World at the End of Moore's Law

By GrabBag | CrackpotPhysicist | 8 Oct 2020

I was born in 1991, so continuous technology improvement has always been part of my life. Everything gets better over time: TVs, computers, smartphones, cars, airplanes... at this rate, it seems like there's no problem in the world that won't be solved by technology in the near future. But something interesting happened recently: the rate of transistor density improvements in electronics has hit a wall.

Transistor density is the biggest factor in determining the improvement of electronics. Take TVs for example: we started with black and white, then had color, standard definition, then HD, and 4k UHD. Pixel density in TVs has been an indicator of technological progress. But this progress wouldn't be possible without all the transistors pushing pixels to the screen, or all the transistors in the routers that deliver those pixels over a network, or all the transistors in the render farms that generate the special effects in your favorite movies. So while we notice the side-effects of improving transistor density, it's easy to forget the underlying cause.

So if transistor density ceases to improve, this would mean the end of an age, and the beginning of a new one. Well, it appears as though we are in the midst of such a paradigm shift.

Microchips are getting small. Like, super small. The transistors are so tiny that they are approaching the limits of physics. Experts are unsure if they will get any smaller than 3nm, which we should see hit the market as soon as next year. So, it's not over yet. But it's definitely slowing down.

All this makes me wonder: what will technology be like when processors can't get any faster? Let's speculate.

First, processors are going to get cheaper. With technology no longer improving, manufacturing will become refined and simplified. The return-on-investment for a chip fabrication facility would be higher because it won't become obsolete in 5 years. Transistors-per-inch would be a commodity, in the same way steel became a commodity during the industrial revolution.

Processor "flavors" will get more diverse. Similar to how ASICs were created to make Bitcoin mining more profitable, we're going to see processors that are domain-specific for things like AI and simulations. There will be less risk for manufacturers in making these kinds of products because they will never be surpassed by consumer-grade hardware. And the general purpose chips would still exist in the future - in either a high speed (CPU) or high parallel (GPU) form factor, and even hybrids of both, depending on the application.

And what if you could operate a processor at a higher frequency? High-end Intel i9 processors currently operate at around 5 GHz. It's difficult to get a CPU any faster than this due to limitations of the underlying material: silicon. But it's totally possible to make chips out of different materials such as gallium arsenide. Transistors made of this material can operate at frequencies in excess of 250 GHz. It has disadvantages over silicon though, which is currently preventing it from being used for general purpose. But this could change in the future, possibly with the addition of other exotic materials, when companies race to develop the next step of progress.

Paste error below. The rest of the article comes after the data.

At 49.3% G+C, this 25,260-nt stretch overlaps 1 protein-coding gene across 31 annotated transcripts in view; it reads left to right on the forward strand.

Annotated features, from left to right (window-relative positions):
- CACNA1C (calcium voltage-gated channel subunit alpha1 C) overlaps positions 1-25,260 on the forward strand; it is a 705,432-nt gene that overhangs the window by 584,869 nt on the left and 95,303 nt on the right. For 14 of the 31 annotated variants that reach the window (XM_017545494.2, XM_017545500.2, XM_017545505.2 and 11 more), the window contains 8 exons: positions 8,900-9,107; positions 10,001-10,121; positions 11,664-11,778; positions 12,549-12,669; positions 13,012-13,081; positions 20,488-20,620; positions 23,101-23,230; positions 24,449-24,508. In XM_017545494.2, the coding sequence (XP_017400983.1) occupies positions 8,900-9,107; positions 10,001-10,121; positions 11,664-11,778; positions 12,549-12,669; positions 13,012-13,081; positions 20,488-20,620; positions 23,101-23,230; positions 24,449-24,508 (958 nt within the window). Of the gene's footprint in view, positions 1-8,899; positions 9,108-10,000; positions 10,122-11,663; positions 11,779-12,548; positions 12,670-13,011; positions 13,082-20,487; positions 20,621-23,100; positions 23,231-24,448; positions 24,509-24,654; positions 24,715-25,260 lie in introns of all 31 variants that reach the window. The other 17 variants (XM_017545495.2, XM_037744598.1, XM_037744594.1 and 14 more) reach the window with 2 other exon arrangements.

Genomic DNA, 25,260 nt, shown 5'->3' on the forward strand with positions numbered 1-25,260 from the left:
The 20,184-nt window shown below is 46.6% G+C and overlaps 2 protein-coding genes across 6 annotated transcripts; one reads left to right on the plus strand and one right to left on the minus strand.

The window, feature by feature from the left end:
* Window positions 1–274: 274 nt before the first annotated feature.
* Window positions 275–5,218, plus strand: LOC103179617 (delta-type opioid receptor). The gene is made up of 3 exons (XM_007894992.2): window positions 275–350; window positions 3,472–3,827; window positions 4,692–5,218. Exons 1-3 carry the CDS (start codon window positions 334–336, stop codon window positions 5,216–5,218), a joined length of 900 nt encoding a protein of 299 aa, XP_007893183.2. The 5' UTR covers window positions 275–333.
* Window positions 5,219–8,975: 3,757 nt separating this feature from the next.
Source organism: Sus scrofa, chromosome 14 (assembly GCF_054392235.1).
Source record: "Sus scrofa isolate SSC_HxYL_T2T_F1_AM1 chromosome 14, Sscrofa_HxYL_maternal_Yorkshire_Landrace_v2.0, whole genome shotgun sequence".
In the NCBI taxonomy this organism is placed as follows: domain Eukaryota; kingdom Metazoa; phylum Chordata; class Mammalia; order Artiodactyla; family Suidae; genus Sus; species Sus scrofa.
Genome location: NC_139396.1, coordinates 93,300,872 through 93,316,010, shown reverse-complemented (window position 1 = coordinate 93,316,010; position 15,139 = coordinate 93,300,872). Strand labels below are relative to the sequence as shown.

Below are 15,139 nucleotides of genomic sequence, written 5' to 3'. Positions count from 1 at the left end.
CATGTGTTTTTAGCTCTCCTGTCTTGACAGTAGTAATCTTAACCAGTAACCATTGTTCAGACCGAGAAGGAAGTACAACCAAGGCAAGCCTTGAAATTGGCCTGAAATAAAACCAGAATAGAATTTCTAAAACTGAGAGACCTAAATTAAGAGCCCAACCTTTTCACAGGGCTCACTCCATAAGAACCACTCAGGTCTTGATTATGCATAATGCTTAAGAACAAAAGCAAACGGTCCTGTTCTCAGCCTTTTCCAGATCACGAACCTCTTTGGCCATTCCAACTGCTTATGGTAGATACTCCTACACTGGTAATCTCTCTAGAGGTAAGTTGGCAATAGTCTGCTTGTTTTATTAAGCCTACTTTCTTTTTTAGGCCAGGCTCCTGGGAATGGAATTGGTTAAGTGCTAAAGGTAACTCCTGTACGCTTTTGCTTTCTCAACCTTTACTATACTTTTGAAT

Then there's quantum computers. The first quantum computer prototype was manufactured in 1998. Scientists have made quantum computers bigger, but haven't done much to solve the underlying problems with the technology, like how quantum computers just give wrong answers most of the time. But if scientists could manufacture a perfect quantum computer, it would have severe impacts on the world.

Many forms of digital security in use today rely on certain math problems being impractical to solve. Take TLS for example, the protocol that gives you a green lock icon in your address bar when you are browsing a secure website. This would no longer be secure in a world with powerful quantum computers, so new protocols would need to be adopted. Bitcoin and other cryptocurrencies would become insecure, as quantum computers will be able to crack the security of wallet keys. Advancements to quantum computer implementation (alternatives to Shor's algorithm) could further extend its crypto-cracking abilities. We rely on some form of cryptography at nearly every level of modern electronics from hashing functions to electronic signatures; it's hard to imagine a future where this technology becomes obsolete.

Then there's the "wetware computer," or a computer made from organic matter such as harvested or grown neurons. This kind of technology could lead to organic robots that can think for themselves. Artificial neurons could be injected into a person to make them smarter, especially in circumstances where an injury, birth defect, or genetic problem has caused mental impairment.

There will also be advancements to technology that we can't comprehend right now, either because it doesn't fit our current understanding of physics or it sounds ridiculous. The ancient Egyptians built pyramids and other structures using techniques that modern science can't explain: what was their secret? We still don't know why ceramics are high-temperature superconductors. If scientists discovered superconductors at higher temperatures, it would be a complete game-changer.

So what's the world like at the end of Moore's Law? Well, I'd like to think it's a bright future full of even more technology advancement. Don't you?

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